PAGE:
With serious salary cap issues, the G-Men won't be able to pursue the league's available marquee talents. Yet the team has glaring weaknesses, primarily along the offensive line and at linebacker.
As a result, New York's free agency wish-list might seem a little skimpy, as the Giants will attempt to find a diamond in the rough for a cheap price.
Can the Big Apple bring home a second consecutive Lombardi Trophy? They'll need to fill a few holes via 2012's bustling market. Check out who the Giants might be courting this spring.
It's no secret that Big Blue struggled on the ground last year.
Relegated to dead last in the league in total rushing and yards per carry, the once-feared duo of Ahmad Bradshaw and Brandon Jacobs was slowed to a crawl in 2011.
GM Jerry Reese will be eager to rejuvenate the Giants' backfield, and with the recent release of Jacobs, he may opt to pursue another power runner to compliment Bradshaw's agile style of play.
Mike Tolbert would be a perfect fit for the G-Men, as his physicality and blocking abilities are a near mirror image to Jacobs'.
Picking up over four yards per rush and scoring 10 times last season, Tolbert's acquisition would be pragmatic to say the least, as he was to Ryan Mathews what Jacobs was to Bradshaw over the past half-decade.
A great change of pace and a motivated runner, expect the Giants to heavily pursue the four-year pro, that is, if he can come cheap enough.
Michael Bush - Last seen in Oakland, Bush's -.19 win probability in 2011 may overshadow his seven scores. Still, he would likely mesh well with Bradshaw and the other New York 'backs.
With the Giants' looming salary cap woes and the scarcity of serviceable tight ends in this year's free agency, look for John Carlson to be atop New York's wish list.
With a disappointing 2010 campaign and an injury-plagued 2011, Carlson would certainly be a risky signing. But with the Giants' highly-publicized issues at the tight end position, the ex-Seahawk would make sense in the Big Apple, perhaps complimenting a draft pick like Coby Fleener, Dwayne Allen or Orson Charles.
He's not much of a vertical threat, but in 47 career games, Carlson has 13 scores. He would be an immediate upgrade from Jake Ballard and Travis Beckum.
Visanthe Shiancoe - With the general consensus saying that he's on his way out of Minnesota, look for the G-Men to try to sign the former Giant. He's racked up just five touchdown receptions in the past two years, but his veteran presence would foster the growth of whoever Reese drafts at the position.
Rated as the fifth-best right guard in all of football last year by Bleacher Report's own Matt Miller, Scott is set to test the open market in 2012. While he may command a pretty penny, the Giants continue to clean up cap space, and may be able to make a play at the 290-pound veteran.
Scott excels in pass blocking, something that nearly cost the Giants a trip to the Super Bowl against the San Francisco 49ers.
Chris Snee was heavily penalized and woefully inconsistent at right guard last year, and while he may retain the starting responsibilities once again, Reese has been known to pursue the best talent available. Shifting either Scott or Snee along the offensive line is a feasible option for the defending champs.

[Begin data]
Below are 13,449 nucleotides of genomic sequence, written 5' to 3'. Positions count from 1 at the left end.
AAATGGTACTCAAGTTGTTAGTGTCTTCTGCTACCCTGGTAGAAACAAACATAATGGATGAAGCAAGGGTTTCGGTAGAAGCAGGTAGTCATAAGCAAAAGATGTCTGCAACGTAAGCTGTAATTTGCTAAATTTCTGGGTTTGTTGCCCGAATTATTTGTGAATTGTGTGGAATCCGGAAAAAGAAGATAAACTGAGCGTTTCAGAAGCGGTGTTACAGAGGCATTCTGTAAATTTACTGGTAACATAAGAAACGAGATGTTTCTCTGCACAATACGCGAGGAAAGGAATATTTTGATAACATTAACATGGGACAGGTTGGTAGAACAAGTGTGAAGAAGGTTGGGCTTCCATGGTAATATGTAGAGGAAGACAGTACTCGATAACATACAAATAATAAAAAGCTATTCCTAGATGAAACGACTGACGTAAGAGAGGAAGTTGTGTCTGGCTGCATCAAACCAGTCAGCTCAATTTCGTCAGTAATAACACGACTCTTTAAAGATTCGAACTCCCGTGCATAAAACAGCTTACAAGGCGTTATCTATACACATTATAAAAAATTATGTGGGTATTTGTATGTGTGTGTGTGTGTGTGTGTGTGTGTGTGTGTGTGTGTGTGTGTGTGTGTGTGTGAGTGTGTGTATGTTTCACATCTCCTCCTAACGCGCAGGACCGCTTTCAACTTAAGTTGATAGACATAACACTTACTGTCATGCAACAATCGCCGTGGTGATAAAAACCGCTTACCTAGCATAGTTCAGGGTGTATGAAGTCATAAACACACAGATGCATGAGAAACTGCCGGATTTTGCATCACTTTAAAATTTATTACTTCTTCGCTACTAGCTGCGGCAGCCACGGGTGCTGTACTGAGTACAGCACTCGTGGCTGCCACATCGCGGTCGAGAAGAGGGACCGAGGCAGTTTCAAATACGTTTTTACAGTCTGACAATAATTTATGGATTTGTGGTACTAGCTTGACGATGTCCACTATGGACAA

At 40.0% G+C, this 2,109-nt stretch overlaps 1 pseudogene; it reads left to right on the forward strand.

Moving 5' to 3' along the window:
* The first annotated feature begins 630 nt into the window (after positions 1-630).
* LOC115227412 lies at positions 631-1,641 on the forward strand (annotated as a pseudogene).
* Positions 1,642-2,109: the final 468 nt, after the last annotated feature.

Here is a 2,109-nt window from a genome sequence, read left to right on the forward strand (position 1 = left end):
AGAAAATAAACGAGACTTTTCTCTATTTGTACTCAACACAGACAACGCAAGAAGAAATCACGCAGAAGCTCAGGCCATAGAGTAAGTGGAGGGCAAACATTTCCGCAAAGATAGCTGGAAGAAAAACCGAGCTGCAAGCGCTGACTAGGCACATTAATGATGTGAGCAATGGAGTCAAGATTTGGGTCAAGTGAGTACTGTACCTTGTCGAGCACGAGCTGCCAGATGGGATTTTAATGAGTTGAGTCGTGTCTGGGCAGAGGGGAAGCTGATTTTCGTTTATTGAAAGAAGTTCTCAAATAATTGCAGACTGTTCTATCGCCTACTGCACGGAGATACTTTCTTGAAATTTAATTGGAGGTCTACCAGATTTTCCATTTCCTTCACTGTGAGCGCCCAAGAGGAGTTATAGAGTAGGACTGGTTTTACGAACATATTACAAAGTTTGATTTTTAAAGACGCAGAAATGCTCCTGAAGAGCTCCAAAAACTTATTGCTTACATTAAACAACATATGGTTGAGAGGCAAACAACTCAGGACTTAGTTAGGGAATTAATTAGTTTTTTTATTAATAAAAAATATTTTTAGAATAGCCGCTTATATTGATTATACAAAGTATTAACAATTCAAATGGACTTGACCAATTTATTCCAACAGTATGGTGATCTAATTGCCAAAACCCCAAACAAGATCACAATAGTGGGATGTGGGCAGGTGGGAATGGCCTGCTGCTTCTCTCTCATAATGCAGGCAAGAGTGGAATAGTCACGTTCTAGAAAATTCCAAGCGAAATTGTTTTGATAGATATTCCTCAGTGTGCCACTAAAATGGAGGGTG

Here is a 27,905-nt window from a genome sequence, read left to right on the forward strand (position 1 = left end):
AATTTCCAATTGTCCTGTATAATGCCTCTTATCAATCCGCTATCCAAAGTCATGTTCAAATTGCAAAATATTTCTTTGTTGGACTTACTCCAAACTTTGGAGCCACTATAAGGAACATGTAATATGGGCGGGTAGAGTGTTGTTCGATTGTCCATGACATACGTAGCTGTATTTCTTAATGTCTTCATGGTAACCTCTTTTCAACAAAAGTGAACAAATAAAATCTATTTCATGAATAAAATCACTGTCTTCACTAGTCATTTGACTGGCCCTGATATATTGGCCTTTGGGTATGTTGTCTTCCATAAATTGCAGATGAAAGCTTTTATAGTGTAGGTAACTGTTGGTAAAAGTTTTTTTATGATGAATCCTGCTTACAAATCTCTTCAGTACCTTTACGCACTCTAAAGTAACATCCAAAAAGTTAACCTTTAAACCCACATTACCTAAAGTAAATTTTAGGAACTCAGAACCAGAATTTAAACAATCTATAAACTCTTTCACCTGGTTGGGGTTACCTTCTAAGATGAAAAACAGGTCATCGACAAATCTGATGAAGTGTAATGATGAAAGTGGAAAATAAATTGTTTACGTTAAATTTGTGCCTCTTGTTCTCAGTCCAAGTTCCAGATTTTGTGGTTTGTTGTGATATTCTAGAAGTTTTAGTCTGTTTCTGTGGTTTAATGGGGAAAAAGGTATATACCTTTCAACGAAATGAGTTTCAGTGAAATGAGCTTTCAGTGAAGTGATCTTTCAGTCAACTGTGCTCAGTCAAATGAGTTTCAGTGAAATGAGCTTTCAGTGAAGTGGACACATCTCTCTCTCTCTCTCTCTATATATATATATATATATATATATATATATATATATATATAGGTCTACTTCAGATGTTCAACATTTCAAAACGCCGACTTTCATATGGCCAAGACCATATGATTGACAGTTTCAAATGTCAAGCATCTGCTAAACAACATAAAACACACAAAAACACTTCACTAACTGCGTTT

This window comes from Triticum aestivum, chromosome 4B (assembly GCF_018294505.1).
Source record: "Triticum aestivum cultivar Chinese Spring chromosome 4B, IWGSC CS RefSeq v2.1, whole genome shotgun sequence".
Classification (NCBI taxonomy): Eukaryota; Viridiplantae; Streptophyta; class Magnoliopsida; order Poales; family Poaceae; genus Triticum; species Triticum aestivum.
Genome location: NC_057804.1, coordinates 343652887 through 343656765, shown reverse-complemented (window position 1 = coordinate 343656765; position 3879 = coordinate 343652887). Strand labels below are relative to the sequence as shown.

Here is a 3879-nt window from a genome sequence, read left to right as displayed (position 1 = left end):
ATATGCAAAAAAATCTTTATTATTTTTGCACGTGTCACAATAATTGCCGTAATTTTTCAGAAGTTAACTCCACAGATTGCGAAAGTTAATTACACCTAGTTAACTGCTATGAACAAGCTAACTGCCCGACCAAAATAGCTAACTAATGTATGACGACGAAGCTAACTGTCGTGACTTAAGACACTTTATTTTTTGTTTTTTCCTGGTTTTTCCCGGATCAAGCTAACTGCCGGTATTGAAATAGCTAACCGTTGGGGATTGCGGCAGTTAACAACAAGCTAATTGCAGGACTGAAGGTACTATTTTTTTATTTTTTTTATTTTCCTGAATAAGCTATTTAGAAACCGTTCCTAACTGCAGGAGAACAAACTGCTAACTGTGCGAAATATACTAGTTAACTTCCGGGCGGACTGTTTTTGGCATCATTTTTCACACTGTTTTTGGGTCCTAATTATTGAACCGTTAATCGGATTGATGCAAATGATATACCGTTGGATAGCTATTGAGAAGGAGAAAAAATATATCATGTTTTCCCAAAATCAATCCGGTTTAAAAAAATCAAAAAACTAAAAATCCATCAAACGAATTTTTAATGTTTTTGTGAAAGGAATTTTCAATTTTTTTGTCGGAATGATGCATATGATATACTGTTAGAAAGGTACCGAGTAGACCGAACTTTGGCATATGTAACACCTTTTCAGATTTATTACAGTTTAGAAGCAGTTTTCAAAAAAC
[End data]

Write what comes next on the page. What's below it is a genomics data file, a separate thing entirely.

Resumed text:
Mike Brisiel - The guard made 13 starts for the Texans last season, and could be a cheap fill-in along the line for Big Blue.
Carl Nicks, Evan Mathis and Ben Grubbs might be slightly out of reach for New York, but Detroit's Jeff Backus would be a viable option to fill the team's holes at guard.
Backus allowed seven sacks last year, but five came in the first six weeks of the season. The Lions touted a solid offensive line, and Backus, should he leave, would be a great addition to any protection scheme.
Having spent much of his career in pass-happy Detroit, Backus could assimilate right into Eli Manning's offense.
Vernon Carey - Last year, behind Carey the Dolphins averaged over five yards per carry along the outside. He would be a true steal for Big Blue.
With a dearth of injuries and underperformers, the Giants' linebacking core was a serious liability. The G-Men had trouble stuffing the run and defending against tight ends in pass coverage, and the addition of speedy 'backer David Hawthorne would give New York's defense a dangerous added dimension.
Hawthorne was subtly spectacular for the Seahawks, generating three interceptions and 115 tackles. His 1.37 win probability and two sacks would be welcomed with open arms to MetLife Stadium.
The Seahawks' ninth-ranked defense would love to re-sign the four-year pro, but if he tests the open market, expect the G-Men to heavily pursue him.
Omar Gaither - Aside from recording 100 tackles in 2007, Gaither hasn't done much in his career to demand a major contract this spring. Still, he could be a nice stop-gap before a draftee develops into a full-time starter.
The Giants signing of Terrell Thomas may make this less of a priority but the team is still in need of a mid-level, run-stopping corner. Aaron Ross, Corey Webster and Prince Amukamara are all relatively young, and thus, New York may choose to pursue a short-term solution in veteran Marcus Trufant.
The ex-Seahawk has been hit with the injury bug in recent years, but the Giants tout the secondary depth necessary for this signing to make sense. Trufant was a standout for years in Seattle, recording 23 tackles and a pick in just four games last year.
The Giants' pass defense was notoriously poor in 2011, and they'll look to re-sign Ross before doing anything else. Trufant, at his age, won't demand anything huge, and the G-Men could use a stronger veteran presence at the position to help Amukamara.
Tracy Porter - The former Super Bowl hero would be great in New York, and with New Orleans' flood of free agents, his services may certainly be available. Although he has just seven career interceptions, Porter could fit right in as a nickel back.